News: Iraqi soldiers test skills in mass casualty exercise at Taji
Story by Spc. Michael Camacho
CAMP TAJI, Iraq — U.S. military medics held a mass casualty simulation for Iraqi army medics to exercise their combat medicine skills Jan. 27 at Camp Taji, Iraq.
Medics with the 96th Sustainment Brigade, 13th Sustainment Command (Expeditionary) conducted two three-day combat medicine courses for the Iraqi Army medics prior to the MASCAL exercise.
The classes built on what the Iraqi medics already knew, said Staff Sgt. Michael Carlson, a medic with the 1161st Transportation Company Task Force, 541st Combat Sustainment Support Battalion, 96th Sust. Bde., 13th ESC and a Yakima, Wash., native.
U.S. Soldiers and medics with the 96th Sust. Bde. posed as casualties injured in a vehicle hit by an improvised explosive device, said Maj. Joseph Sciammarella, a battalion field surgeon with the 96th Sust. Bde. This MASCAL simulation required the Iraqi army medics to use the knowledge they learned in a controlled environment, he said.
"They had a chance to practice the skills they learned in the classroom over the past several weeks on patients with simulated injuries," said Sciammarella, a Lindenhurst, N.Y., native. "This gives them a chance to actually do a hands-on scenario in a life-like situation, so they get the pressure of being at an emergency where things can be a little chaotic."
The classes taught the ideas and the how to portion, and the practical exercise required quick reactive thought and application of the training, he said.
"A little bit of extra pressure adds to their ability to get their own confidence built up, [so] that they can actually take care of casualties in an emergency situation," said Sciammarella.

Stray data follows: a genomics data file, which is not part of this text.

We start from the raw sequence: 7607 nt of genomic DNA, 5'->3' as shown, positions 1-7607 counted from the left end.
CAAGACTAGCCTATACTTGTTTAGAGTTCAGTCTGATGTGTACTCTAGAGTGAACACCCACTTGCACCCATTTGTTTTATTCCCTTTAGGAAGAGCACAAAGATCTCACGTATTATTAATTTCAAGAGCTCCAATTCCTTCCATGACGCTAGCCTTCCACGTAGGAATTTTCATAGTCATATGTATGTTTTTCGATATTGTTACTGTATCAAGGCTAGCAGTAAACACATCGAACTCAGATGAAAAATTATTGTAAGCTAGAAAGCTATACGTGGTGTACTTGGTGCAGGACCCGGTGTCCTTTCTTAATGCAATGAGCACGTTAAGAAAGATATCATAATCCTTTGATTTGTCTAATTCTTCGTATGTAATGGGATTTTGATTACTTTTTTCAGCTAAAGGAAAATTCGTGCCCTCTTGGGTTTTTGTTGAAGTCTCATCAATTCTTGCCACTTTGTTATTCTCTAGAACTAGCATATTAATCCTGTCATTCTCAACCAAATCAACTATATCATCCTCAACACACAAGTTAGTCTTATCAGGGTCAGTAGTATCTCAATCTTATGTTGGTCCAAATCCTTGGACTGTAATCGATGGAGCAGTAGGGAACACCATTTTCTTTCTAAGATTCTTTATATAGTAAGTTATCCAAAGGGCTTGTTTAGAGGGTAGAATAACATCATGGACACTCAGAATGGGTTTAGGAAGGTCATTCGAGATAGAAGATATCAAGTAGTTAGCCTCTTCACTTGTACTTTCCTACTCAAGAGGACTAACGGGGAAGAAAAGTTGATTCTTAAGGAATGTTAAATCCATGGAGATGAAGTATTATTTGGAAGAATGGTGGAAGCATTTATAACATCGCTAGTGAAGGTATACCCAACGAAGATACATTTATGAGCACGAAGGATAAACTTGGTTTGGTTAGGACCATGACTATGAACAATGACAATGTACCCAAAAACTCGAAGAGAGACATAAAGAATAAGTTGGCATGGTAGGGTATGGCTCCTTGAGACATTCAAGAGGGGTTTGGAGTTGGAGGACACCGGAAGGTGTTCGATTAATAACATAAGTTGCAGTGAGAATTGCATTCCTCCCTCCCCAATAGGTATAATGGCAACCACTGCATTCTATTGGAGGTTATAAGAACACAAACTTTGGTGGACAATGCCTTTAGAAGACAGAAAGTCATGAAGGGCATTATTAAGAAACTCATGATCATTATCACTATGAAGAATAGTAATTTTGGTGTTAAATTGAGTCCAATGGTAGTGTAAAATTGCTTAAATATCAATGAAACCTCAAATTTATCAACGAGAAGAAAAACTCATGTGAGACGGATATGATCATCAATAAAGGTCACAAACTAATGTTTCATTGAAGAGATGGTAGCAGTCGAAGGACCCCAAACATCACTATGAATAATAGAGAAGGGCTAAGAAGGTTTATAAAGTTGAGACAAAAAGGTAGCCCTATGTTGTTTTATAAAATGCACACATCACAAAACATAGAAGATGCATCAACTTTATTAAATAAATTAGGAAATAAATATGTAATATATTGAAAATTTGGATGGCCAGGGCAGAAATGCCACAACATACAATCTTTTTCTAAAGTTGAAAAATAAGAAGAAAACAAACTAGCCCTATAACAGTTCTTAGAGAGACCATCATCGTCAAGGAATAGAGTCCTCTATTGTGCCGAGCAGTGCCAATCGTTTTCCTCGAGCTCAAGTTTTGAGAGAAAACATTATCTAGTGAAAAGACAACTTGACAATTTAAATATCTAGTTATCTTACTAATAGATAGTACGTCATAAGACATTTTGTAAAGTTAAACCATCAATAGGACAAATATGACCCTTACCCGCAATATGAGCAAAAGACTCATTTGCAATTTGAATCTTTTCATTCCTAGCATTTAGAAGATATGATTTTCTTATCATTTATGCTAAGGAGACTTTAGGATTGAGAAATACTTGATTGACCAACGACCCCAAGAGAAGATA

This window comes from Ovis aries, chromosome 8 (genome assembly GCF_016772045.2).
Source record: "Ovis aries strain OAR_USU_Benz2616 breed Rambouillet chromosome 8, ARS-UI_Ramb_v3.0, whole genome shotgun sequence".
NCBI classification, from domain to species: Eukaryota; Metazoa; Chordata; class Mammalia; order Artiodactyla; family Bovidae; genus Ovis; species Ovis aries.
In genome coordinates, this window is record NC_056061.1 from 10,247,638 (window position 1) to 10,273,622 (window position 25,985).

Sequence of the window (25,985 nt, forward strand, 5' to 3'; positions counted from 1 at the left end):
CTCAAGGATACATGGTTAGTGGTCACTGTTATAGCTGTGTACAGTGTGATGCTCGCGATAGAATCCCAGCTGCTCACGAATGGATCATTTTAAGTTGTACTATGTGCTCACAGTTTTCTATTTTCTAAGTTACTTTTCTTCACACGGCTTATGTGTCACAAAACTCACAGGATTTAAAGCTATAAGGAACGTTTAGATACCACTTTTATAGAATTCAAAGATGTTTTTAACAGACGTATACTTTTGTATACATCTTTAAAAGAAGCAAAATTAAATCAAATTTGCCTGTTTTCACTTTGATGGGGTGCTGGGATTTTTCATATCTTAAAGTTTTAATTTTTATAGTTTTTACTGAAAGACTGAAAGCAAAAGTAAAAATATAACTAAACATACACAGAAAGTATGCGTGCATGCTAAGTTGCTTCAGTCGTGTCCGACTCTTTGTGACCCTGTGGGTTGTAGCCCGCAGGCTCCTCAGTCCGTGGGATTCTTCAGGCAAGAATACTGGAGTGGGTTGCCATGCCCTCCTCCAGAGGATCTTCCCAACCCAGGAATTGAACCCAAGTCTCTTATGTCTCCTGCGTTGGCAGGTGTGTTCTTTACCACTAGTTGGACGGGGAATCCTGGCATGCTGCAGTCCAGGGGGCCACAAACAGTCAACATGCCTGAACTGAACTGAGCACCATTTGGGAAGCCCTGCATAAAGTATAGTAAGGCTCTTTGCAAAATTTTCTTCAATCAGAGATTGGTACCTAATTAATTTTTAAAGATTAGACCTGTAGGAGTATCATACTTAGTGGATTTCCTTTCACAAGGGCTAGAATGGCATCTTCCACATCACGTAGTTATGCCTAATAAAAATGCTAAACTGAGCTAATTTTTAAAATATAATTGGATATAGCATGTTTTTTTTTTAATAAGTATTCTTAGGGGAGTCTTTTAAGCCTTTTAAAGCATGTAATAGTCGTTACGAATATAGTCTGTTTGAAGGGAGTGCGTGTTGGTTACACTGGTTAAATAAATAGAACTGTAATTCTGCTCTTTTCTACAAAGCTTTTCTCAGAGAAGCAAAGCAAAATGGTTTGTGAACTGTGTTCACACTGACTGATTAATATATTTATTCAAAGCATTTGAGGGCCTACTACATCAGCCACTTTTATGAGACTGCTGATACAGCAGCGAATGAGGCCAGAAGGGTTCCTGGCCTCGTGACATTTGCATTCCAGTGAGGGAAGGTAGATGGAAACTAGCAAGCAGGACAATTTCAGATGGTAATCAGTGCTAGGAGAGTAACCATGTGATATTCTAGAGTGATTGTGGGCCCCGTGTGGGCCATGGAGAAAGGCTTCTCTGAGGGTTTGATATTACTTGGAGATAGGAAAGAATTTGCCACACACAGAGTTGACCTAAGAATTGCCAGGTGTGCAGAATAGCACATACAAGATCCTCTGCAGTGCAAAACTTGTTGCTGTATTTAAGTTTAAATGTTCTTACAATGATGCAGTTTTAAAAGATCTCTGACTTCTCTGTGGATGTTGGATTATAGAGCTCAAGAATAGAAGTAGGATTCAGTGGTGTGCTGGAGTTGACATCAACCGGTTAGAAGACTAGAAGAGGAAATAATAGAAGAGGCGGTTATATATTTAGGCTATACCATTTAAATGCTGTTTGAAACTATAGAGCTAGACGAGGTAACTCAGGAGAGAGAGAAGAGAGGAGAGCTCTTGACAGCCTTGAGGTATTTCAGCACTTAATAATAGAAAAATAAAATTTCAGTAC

Within 20 minutes, the Iraqi medics went through all of the proper procedures as they evaluated the victims, said Carlson. They provided medical treatment to the injured victims and transported them to medical rescue vehicles, he said.
"They were eager," said Carlson. "They officially utilized all the training and equipment that was provided to them for this exercise."
The simulated victims made the training realistic, said Sgt. Maj. Ahmed Jabbar, a lab technician with the Taji Location Medical Command, through a translator. The yells and screams of people in distress increased the intensity of the experience, said Jabbar, a Baghdad native. The training greatly improved the combat medicine knowledge of the medical staff, said Jabbar.
The medical staff of the 96th Sust. Bde. provided in-depth training with life-saving skills for combat situations, said Iraqi Army Maj. Adnan Naji, commander of the Taji Command Medical Clinic Level 2.
Naji, a Baghdad native, said the Iraqis are still learning, but their skills are steadily improving with training.
Carlson said the Iraqis were provided with educational material like that they were trained with, so they could train their own personnel and strengthen their skills as they do so, he said.
The MASCAL exercise, coupled with the training they received, better prepared the Iraqi medics to save lives, said Sciammarella.
Sciammarella said, "They've proven to themselves that they can do these techniques on actual victims, outside of the classroom where things can go wrong."